B. Other Medical Sources

         McCurdy next contends that the ALJ erred by not giving more weight to the opinion of her mental health counselor Jeffrey Watson. Id. at 12. Judge Lynch determined that Watson does not qualify as an acceptable medical source under 20 C.F.R. § 404.1413. Id. Information from sources such as Watson may provide insight into the severity of a claimant's impairments. Id. The ALJ can reject these sources, however, and need not cite the specific and legitimate reasons for doing so. Molina v. Astrue, 674 F.3d 1104, 1111-12 (9th Cir. 2012). Judge Lynch correctly determined that the ALJ gave Watson's opinion little weight as it was not supported by the record as a whole. (Doc. 16 at 13.)

         C. Subjective Symptom Testimony

         McCurdy argues that the ALJ did not provide sufficiently clear and convincing reasons for discounting her subjective symptom testimony. Judge Lynch determined that the ALJ must follow a two-step process when evaluating a claimant's subjective symptom testimony. Lingenfelter v. Astrue, 504 F.3d 1028, 1035-36 (9th Cir. 2007). Step one requires the ALJ to determine “whether the claimant has presented objective medical evidence of an underlying impairment which could reasonably be expected to produce the pain or other symptoms alleged.” Id. If the claimant meets this initial burden, step two allows the ALJ to discredit the claimant's subjective symptom testimony about the severity of his or her symptoms “only by offering specific, clear and convincing reasons for doing so.” Id.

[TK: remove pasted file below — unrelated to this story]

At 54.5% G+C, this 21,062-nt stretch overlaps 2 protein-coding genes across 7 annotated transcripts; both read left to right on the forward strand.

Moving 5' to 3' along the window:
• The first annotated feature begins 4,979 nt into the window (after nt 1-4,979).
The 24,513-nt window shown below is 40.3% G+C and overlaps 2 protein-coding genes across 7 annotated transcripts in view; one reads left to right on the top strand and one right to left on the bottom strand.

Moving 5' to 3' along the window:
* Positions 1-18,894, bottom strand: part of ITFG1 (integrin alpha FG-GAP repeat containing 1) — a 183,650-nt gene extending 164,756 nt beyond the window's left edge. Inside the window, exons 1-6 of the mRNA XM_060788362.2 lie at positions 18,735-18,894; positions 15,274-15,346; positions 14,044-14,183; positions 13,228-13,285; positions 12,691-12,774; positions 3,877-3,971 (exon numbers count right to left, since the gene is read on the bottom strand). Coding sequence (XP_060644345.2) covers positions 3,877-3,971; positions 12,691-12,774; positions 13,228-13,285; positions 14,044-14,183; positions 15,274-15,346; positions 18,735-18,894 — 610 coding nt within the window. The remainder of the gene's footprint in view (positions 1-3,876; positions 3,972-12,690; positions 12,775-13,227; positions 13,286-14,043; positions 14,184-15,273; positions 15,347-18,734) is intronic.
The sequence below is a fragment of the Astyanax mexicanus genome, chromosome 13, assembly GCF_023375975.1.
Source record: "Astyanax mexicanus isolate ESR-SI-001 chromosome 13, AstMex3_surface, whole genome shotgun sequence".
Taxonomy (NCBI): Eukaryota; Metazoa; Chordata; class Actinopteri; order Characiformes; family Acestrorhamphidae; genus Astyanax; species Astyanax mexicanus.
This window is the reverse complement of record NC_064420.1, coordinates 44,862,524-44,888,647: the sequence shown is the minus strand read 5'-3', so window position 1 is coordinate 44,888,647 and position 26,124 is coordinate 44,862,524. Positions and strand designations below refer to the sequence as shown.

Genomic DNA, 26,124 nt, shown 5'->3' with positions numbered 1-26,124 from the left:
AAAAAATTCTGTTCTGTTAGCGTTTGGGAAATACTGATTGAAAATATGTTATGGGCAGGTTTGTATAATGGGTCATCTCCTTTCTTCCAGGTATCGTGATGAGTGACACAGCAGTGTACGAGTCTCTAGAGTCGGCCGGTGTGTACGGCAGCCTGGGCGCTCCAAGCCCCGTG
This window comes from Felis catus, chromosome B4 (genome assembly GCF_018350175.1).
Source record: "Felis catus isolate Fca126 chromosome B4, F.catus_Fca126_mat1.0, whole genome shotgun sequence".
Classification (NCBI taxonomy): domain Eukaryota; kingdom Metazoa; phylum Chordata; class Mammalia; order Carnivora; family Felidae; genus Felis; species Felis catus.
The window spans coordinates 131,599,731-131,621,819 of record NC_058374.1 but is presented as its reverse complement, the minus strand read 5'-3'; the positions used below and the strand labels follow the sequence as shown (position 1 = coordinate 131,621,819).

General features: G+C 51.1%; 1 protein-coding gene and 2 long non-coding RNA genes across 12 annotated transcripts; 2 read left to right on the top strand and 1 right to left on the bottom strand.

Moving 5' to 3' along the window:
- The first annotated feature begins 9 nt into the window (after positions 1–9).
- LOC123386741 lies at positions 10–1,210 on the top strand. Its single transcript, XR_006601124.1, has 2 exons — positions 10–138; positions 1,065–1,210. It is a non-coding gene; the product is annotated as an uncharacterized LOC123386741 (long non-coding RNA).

The ALJ found that McCurdy met her initial burden of producing evidence that she has medically determinable impairments which could reasonably be expected to cause her alleged symptoms. The ALJ then found that McCurdy's subjective allegations did not align with the medical and other evidence in the record. Judge Lynch correctly determined that sufficient clear and convincing reasons existed for discounting McCurdy's subjective symptom testimony as McCurdy's treatment records showed fairly infrequent and routine doctor visits, with her anxiety and depression largely under control. (Doc. 16 at 17.)

         D. Lay Witnesses

         McCurdy further contends that ALJ failed to provide germane reasons for discounting third-party statements provided by her husband and former supervisor. Judge Lynch determined that an ALJ must consider lay witness testimony concerning a claimant's ability to work. Stout v. Comm'r, Soc. Sec. Adm., 454 F.3d 1050, 1053 (9th Cir. 2006). If the ALJ provides clear and convincing reasons for rejecting the claimant's own subjective complaints, however, and the lay witness testimony remains similar to the claimant's complaints, then the reasons for discounting the claimant's testimony are also germane to the lay witness. ...